Valerio Mastandrea on Abel Ferrara: "An American frame by Abel is different from any other one. Because he moves people to feel cinema inside, you know." Photo: Anne-Katrin Titze

At Open Roads: New Italian Cinema in New York, first-time director Valerio Mastandrea of Laughing (Ride), starring Chiara Martegiani, told me how he was influenced by Ettore Scola, Mario Monicelli and Aki Kaurismäki. Valerio talks about getting inside the story with the directors he has acted for, including Silvio Soldini's Garibaldi's Lovers (Il Comandante E La Cicogna) opposite Alba Rohrwacher, Marco Bellocchio's Sweet Dreams (Fai Bei Sogni), and Valeria Golino's Euphoria (Euforia) with Riccardo Scamarcio, Jasmine Trinca and Isabella Ferrari.

Valerio is Nico Naldini, confidant to Pier Paolo Pasolini, played by Willem Dafoe in Abel Ferrara's Pasolini.

Valerio Mastandrea on Abel Ferrara: "The way Abel looked at me who observed - that's the difference that he can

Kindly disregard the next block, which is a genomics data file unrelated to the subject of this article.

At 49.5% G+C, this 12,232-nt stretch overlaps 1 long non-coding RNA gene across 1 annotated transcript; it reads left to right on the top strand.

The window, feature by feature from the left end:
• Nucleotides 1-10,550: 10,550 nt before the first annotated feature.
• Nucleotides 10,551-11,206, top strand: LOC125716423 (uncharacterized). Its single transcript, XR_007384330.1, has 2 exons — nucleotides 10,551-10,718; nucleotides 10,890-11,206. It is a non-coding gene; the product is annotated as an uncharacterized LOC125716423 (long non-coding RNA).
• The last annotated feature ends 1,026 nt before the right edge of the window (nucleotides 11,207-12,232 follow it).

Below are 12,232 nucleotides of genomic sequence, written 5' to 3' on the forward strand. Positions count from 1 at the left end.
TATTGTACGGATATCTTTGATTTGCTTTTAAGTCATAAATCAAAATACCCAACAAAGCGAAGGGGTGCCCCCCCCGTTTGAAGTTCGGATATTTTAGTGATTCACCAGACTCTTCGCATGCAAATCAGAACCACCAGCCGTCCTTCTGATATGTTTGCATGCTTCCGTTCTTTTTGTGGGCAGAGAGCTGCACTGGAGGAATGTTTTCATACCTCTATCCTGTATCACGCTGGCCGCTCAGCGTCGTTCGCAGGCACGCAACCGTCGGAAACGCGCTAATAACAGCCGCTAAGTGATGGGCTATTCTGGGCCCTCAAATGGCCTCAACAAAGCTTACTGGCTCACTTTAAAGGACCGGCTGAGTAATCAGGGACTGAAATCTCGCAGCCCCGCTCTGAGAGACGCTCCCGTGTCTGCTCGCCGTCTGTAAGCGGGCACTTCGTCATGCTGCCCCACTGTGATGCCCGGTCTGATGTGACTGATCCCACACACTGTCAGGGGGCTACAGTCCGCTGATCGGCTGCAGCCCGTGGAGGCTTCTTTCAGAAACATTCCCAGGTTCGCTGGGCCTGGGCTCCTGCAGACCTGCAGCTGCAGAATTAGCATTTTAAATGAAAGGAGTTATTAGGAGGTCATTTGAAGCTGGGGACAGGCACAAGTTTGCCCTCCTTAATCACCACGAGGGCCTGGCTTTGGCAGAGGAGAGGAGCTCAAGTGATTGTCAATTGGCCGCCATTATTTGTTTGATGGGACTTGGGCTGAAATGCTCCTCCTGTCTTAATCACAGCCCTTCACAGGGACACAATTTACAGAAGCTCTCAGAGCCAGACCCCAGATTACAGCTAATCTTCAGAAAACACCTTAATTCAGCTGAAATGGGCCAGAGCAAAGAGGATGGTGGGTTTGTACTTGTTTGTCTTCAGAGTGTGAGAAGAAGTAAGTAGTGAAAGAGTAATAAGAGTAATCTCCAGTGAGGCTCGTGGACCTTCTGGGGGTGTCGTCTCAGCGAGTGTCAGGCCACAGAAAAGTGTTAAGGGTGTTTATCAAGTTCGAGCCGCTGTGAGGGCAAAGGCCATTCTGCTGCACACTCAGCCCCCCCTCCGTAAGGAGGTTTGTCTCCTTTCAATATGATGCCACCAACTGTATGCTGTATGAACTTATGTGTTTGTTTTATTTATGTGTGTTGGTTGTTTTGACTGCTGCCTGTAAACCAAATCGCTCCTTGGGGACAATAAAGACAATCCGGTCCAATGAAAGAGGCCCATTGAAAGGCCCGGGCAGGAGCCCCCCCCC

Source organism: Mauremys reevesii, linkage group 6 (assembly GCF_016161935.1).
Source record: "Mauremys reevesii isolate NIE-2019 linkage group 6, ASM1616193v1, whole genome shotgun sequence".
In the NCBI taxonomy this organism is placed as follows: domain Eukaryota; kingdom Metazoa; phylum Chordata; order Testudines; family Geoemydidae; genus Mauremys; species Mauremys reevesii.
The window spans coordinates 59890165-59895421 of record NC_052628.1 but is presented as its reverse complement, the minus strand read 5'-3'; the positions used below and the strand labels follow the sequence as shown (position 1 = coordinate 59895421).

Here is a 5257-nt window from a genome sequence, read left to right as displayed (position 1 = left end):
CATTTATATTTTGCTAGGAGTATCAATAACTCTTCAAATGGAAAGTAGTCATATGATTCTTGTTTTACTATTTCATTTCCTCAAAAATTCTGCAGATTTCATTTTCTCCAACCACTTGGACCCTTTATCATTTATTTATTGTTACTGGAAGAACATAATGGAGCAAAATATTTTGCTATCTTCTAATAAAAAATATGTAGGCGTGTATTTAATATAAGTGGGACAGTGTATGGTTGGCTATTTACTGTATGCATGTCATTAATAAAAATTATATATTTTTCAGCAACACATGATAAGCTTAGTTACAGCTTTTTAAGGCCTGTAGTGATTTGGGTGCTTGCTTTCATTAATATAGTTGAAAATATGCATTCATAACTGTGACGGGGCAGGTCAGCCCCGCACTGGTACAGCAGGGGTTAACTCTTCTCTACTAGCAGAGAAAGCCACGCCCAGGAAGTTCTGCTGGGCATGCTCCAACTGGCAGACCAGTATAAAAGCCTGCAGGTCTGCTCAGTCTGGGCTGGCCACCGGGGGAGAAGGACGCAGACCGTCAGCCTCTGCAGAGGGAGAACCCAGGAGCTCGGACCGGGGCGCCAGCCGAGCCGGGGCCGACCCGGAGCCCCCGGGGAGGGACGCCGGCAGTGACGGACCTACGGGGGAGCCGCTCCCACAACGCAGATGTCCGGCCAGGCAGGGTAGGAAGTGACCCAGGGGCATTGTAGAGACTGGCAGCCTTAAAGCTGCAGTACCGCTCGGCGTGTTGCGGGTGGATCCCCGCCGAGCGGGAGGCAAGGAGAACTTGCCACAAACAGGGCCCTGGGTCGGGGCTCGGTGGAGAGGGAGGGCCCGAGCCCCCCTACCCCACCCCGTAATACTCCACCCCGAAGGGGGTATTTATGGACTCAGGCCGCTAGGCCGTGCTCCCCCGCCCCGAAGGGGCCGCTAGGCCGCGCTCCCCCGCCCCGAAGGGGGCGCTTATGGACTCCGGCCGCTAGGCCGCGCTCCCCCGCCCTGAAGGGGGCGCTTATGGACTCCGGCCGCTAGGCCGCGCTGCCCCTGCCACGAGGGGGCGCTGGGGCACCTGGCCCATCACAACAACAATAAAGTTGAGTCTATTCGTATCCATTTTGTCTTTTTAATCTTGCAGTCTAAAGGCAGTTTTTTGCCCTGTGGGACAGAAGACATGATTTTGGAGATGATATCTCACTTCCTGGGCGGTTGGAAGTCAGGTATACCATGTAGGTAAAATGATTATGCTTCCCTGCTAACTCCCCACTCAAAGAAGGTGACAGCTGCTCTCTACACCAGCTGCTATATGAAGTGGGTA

See full article at eyeforfilm.co.uk »

The Best Movies New to Every Major Streaming Platform in August 2019

Netflix may get most of the attention, but it’s hardly a one-stop shop for cinephiles who are looking to stream essential classic and contemporary films. Each of the prominent streaming platforms — and there are more of them all the time — caters to its own niche of film obsessives.

From chilling horror fare on Shudder, to the boundless wonders of the Criterion Channel, and esoteric (but unmissable) festival hits on Film Movement Plus and Ovid.tv, IndieWire’s monthly guide will highlight the best of what’s coming to every major streaming site, with an eye towards exclusive titles that may help readers decide which of these services is right for them.

Here’s the best of the best for August 2019.

Amazon Prime

There are some big new movies coming to Amazon Prime this month, but most of these recent Hollywood titles will also be available to stream on Hulu and/or Netflix.
See full article at Indiewire »

Kaurismäki Brothers Take One for the Road as Their Bars Face Eviction

  • Variety
It’s time for last orders at Corona, Dubrovnik and Kafe Mockba, as the legendary Helsinki complex, co-owned by Finland’s best known directors, will close down for good in June. After undergoing complete renovation, the building on Eerikinkatu will then be turned into a hotel.